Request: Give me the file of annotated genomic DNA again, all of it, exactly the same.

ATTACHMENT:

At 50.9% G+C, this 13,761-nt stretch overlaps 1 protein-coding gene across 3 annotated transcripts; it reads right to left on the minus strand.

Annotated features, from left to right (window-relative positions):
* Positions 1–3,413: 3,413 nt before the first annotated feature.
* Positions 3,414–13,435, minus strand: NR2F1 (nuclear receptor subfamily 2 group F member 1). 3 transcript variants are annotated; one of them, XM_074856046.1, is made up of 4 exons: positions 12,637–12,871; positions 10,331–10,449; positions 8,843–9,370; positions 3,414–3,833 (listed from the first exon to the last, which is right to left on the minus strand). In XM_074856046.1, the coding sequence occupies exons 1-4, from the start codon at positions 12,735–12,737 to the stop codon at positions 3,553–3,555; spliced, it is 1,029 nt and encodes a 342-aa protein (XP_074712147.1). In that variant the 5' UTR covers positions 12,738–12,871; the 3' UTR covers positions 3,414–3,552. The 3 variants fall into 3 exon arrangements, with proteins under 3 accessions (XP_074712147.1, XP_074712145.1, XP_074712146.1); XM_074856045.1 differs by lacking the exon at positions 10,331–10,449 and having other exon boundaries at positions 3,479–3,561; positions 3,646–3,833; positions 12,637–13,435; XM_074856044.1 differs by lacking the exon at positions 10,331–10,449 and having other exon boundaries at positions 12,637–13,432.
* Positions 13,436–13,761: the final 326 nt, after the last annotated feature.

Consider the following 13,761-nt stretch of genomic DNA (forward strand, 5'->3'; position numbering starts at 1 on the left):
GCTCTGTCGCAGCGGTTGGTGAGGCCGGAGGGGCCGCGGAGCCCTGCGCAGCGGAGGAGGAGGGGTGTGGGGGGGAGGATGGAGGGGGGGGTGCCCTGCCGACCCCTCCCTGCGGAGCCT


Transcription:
At 50.9% G+C, this 13,761-nt stretch overlaps 1 protein-coding gene across 3 annotated transcripts; it reads right to left on the minus strand.

Annotated features, from left to right (window-relative positions):
* Positions 1–3,413: 3,413 nt before the first annotated feature.
* Positions 3,414–13,435, minus strand: NR2F1 (nuclear receptor subfamily 2 group F member 1). 3 transcript variants are annotated; one of them, XM_074856046.1, is made up of 4 exons: positions 12,637–12,871; positions 10,331–10,449; positions 8,843–9,370; positions 3,414–3,833 (listed from the first exon to the last, which is right to left on the minus strand). In XM_074856046.1, the coding sequence occupies exons 1-4, from the start codon at positions 12,735–12,737 to the stop codon at positions 3,553–3,555; spliced, it is 1,029 nt and encodes a 342-aa protein (XP_074712147.1). In that variant the 5' UTR covers positions 12,738–12,871; the 3' UTR covers positions 3,414–3,552. The 3 variants fall into 3 exon arrangements, with proteins under 3 accessions (XP_074712147.1, XP_074712145.1, XP_074712146.1); XM_074856045.1 differs by lacking the exon at positions 10,331–10,449 and having other exon boundaries at positions 3,479–3,561; positions 3,646–3,833; positions 12,637–13,435; XM_074856044.1 differs by lacking the exon at positions 10,331–10,449 and having other exon boundaries at positions 12,637–13,432.
* Positions 13,436–13,761: the final 326 nt, after the last annotated feature.

Consider the following 13,761-nt stretch of genomic DNA (forward strand, 5'->3'; position numbering starts at 1 on the left):
GCTCTGTCGCAGCGGTTGGTGAGGCCGGAGGGGCCGCGGAGCCCTGCGCAGCGGAGGAGGAGGGGTGTGGGGGGGAGGATGGAGGGGGGGGTGCCCTGCCGACCCCTCCCTGCGGAGCCT